Asian markets edged down Thursday before a European Central Bank meeting amid investor fears that a widely expected rate cut may not be enough to stem the spiralling eurozone debt crisis.
With little guidance from the US where markets were closed for a holiday Wednesday, all eyes were on Europe where the Bank of England was also expected to unveil an additional $78 billion in stimulus to boost recession-hit Britain.
The euro held steady against the dollar in cautious trade.
Tokyo was flat, edging down 0.08 percent, Hong Kong slipped 0.50 percent, and Sydney was down 0.31 percent. Shanghai was off 1.37 percent and Seoul fell 0.15 percent.
"Market energy is lacking as investors are reluctant to make aggressive bets before possible overseas news," Hiroichi Nishi, SMBC Nikko Securities general manager of equities, told Dow Jones Newswires.
The ECB is widely expected to trim eurozone borrowing costs later Thursday by a quarter of a percentage point to a new record low of 0.75 percent, central bank watchers predicted.
It is hoped the move will build on the progress made by European leaders last week, when they agreed to a surprise deal to help the ailing eurozone, which has lifted markets.
The leaders agreed emergency measures at a Brussels summit aimed at helping crisis-hit Italy and Spain, as well as $150 billion in new stimulus.
But with the rate cut now factored in, some analysts argued there could be disappointment without additional measures from the bank, such as the resumption of its bond-buying programme which has lain dormant for 16 weeks.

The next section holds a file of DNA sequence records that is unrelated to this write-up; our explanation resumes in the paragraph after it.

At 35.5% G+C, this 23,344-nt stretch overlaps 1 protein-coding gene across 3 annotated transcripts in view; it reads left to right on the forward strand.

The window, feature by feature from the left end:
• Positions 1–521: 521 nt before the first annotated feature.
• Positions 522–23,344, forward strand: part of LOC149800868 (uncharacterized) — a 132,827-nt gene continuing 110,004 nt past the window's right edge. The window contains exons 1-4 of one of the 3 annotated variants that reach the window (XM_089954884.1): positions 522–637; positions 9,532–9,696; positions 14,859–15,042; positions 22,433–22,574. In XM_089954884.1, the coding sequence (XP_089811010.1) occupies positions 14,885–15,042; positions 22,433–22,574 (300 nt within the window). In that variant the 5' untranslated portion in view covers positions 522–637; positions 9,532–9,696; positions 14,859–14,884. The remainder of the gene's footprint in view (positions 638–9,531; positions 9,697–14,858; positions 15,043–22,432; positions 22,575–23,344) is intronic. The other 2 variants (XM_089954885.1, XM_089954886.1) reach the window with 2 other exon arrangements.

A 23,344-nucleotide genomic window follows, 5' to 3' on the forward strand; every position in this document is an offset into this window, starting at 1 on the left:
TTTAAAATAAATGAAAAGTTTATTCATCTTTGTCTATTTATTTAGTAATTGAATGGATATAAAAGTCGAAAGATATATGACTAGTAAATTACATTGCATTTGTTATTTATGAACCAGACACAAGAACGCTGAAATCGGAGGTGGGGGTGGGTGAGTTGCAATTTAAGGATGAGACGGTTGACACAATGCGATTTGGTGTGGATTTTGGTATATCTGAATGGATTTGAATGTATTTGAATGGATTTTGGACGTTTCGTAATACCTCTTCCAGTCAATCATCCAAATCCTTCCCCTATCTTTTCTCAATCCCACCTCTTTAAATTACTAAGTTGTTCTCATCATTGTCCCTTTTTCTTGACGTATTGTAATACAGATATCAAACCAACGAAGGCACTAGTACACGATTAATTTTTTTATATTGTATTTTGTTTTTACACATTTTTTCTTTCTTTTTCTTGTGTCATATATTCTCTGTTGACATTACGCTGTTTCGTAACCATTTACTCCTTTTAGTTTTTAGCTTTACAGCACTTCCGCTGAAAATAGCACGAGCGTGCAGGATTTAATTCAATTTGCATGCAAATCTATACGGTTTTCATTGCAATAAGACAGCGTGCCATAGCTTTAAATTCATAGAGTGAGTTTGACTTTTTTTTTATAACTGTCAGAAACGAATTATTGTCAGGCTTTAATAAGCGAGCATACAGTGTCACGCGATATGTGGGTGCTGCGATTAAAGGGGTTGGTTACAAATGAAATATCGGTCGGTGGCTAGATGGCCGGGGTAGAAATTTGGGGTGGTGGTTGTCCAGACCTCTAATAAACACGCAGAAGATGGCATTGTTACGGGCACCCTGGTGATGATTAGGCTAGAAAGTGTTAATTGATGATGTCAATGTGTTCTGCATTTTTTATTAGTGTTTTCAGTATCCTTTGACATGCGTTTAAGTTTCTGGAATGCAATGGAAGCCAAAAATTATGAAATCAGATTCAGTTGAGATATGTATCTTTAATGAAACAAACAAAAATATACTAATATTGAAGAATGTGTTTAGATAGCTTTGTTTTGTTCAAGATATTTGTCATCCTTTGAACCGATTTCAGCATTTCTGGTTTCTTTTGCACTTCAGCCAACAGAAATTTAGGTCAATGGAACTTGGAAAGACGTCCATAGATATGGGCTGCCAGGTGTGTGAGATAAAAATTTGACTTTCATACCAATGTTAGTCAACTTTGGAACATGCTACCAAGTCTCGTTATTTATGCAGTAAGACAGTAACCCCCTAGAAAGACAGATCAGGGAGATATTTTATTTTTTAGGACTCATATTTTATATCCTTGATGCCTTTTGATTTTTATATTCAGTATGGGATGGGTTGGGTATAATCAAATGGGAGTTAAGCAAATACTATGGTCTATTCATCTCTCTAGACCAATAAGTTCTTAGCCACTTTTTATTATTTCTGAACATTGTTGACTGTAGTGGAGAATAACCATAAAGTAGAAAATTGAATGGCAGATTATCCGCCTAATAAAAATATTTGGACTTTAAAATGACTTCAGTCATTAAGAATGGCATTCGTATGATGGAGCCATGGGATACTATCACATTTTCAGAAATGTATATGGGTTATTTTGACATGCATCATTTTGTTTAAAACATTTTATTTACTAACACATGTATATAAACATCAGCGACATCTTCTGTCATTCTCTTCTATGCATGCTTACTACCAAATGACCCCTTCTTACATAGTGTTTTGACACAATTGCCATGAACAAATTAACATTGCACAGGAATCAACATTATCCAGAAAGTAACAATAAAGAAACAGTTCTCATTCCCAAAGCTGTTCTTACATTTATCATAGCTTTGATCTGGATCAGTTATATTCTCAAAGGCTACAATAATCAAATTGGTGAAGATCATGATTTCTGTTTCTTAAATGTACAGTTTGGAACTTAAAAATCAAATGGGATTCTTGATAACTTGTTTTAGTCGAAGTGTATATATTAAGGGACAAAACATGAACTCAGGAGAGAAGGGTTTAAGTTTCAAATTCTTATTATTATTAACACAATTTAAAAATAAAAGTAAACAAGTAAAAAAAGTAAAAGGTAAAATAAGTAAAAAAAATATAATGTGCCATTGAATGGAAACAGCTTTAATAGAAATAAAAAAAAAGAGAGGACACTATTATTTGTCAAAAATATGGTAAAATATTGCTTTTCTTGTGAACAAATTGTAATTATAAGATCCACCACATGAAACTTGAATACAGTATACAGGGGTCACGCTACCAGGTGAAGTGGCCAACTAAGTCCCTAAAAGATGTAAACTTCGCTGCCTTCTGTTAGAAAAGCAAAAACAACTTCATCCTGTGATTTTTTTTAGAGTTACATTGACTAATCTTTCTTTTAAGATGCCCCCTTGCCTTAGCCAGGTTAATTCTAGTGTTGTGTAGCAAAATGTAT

"We expect the ECB to cut its main interest rate by 25 basis points to 0.75 percent," said Berenberg Bank economist Christian Schulz, who warned that such a move alone "would probably disappoint markets".
European stock markets were little changed on Wednesday as investors awaited the ECB and BoE decisions, with London ending almost unchanged and Frankfurt and Paris edging down.
After the ECB meeting, investors will focus on a key US jobs report to be released on Friday, amid hopes that more disappointing data from the world's biggest economy will spur the Fed into a new round of quantitative easing.
On currency markets, the euro bought $1.2529 in Tokyo morning trade, hardly changed from $1.2527 in London on Wednesday afternoon. Against the Japanese currency, the euro rose to 100.25 yen from 99.97 yen.
The dollar was quoted at 79.99 yen, up from 79.80 yen in London.
On oil markets, New York's main contract, light sweet crude for delivery in August fell 77 cents to $86.89 a barrel while Brent North Sea crude for August delivery added 12 cents to $99.89.
Gold was at 1616.30 an ounce at 0335 GMT, compared with $1,616.50 an ounce late Wednesday.